Top News: #InfusionTherapy

Here are the top read news for #infusiontherapy:


dvtPeripherally inserted central catheter use associated with lower-extremity DVT:

Peripherally inserted central catheters (PICCs), a type of IV typically inserted in a vein in the arm, are frequently used by healthcare professionals to obtain long-term central venous access in hospitalized patients. While there are numerous benefits associated with PICCs, a potential complication is deep vein thrombosis (DVT), or blood clots, in upper limbs. A new study of more than 70,000 patients in 48 Michigan hospitals indicates that PICC use is associated not only with upper-extremity DVT, but also with lower-extremity DVT. The results are published in The American Journal of MedicineRead more


Rapid infusion of second dose rituximab appears safeRapid infusion of second dose rituximab appears safe:

Subsequent rituximab infusions can be safely administered over 60 minutes and without steroid premedication in an experienced outpatient infusion center as long as patients are appropriately screened, according to a new study published online ahead of print in the journal Supportive Care in Cancer. Read more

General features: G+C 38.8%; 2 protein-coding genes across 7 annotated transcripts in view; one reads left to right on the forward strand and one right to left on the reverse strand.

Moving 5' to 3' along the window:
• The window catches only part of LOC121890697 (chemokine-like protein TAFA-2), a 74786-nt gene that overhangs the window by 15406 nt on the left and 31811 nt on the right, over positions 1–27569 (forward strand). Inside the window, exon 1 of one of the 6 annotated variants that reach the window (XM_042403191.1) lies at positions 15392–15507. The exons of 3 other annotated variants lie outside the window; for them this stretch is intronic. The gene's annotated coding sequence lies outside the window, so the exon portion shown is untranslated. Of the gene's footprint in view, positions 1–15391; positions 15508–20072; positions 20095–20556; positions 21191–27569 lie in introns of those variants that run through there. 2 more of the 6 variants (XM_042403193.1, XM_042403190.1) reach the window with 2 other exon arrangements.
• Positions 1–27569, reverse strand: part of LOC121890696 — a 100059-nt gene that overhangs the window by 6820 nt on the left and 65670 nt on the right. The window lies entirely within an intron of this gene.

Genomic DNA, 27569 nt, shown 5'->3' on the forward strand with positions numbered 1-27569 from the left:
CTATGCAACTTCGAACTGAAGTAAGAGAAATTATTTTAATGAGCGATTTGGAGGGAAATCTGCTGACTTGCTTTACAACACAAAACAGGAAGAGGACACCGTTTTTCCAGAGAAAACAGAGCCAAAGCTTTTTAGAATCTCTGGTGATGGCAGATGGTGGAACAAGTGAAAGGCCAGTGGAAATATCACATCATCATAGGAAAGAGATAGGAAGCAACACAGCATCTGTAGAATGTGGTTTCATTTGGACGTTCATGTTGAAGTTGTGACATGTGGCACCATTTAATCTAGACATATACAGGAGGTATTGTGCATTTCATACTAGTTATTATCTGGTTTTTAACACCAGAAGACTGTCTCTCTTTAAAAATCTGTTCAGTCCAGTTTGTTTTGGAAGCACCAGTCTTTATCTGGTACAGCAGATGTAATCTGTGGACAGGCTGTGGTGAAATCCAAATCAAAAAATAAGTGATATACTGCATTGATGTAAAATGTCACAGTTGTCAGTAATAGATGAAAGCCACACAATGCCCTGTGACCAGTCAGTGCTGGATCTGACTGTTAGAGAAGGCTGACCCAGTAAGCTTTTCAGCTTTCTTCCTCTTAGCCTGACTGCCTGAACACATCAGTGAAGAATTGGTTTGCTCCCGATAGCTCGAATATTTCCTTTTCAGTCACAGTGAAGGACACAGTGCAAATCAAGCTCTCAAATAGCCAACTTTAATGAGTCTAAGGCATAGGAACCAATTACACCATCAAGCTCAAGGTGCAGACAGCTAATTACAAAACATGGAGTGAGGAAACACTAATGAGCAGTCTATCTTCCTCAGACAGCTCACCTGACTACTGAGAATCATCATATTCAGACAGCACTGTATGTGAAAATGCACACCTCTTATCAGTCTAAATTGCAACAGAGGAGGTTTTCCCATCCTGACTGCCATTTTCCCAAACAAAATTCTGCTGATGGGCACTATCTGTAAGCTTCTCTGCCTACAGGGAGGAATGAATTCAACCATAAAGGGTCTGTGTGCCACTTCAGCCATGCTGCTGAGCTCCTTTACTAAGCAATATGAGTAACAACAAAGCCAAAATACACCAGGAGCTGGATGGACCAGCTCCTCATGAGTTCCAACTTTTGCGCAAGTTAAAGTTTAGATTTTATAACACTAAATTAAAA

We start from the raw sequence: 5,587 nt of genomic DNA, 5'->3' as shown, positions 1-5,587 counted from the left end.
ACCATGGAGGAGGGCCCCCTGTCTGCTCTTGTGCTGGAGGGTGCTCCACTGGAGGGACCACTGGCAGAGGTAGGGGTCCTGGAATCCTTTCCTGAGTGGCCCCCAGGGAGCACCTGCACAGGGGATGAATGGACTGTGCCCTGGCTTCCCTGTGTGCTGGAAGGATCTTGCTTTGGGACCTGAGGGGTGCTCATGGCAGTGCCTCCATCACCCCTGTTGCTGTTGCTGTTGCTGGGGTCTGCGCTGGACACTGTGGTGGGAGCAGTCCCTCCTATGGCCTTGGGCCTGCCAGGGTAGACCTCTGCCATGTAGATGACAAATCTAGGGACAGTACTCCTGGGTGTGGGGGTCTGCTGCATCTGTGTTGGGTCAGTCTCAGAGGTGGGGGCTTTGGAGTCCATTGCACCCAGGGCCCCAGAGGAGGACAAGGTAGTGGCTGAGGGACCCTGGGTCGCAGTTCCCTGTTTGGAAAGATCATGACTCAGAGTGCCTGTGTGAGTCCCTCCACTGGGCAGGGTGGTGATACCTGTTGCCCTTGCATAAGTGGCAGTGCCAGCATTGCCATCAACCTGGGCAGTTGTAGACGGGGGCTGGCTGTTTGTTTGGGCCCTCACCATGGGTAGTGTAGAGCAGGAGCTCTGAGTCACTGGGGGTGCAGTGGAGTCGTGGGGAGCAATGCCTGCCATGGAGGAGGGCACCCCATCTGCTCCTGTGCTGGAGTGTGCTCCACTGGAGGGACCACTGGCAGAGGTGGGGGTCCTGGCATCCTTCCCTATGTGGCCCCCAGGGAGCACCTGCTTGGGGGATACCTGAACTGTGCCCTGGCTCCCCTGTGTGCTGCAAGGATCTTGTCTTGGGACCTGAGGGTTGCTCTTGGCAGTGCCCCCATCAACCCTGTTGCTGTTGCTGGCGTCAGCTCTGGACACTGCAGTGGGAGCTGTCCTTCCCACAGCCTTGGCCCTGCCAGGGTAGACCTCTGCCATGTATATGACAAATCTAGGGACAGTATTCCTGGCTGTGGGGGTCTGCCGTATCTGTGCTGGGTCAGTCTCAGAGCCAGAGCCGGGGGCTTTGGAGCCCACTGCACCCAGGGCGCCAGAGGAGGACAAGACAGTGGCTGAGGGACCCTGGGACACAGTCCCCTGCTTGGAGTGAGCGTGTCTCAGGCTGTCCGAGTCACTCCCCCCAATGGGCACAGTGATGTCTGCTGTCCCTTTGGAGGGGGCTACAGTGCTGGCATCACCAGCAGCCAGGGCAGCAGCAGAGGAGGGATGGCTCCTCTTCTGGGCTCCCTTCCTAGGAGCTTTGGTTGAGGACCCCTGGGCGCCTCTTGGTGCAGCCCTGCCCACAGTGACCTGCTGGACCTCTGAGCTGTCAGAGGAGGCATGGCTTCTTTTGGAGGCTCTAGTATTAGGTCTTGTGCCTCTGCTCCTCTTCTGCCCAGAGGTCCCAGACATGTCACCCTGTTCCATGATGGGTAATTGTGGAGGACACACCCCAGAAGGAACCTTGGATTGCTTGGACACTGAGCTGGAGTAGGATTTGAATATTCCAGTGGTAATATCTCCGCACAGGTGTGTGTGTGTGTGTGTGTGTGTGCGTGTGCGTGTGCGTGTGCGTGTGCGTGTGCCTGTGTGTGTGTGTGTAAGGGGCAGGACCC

ivdriphandStop Using Infusion Pump Vulnerable to Hackers, FDA Says:

Hospitals and other healthcare facilities should stop using the Symbiq Infusion System manufactured by Hospira because hackers could gain access to the device and give patients life-threatening overdoses or underdoses of drugs, the US Food and Drug Administration (FDA) announced today. Read more


FDA clears device to protect caregivers from hazardous drug exposure:

Iowa’s Corvida Medical won the FDA’s 510(k) clearance for its device to prevent healthcare workers from hazardous exposure to chemotherapy drugs. Read more


375x321_ideal_weight_or_happy_weight_ref_guideWeight for weight based drugs:

Weighing patients is one of the routine procedures done in any patient care setting, whether in a hospital, outpatient clinic or in a doctor’s office. It’s one of the things I dread when I go to my primary physician, I don’t like to know how much weight I gained!!!  My weight may not be significant to what I came to see the doctor for, but I know I am always weighed each visit. And there is no way around it, you are weighed, then a thermometer is stuck in your mouth and a BP cuff around your arm!! It is that routine!! Read more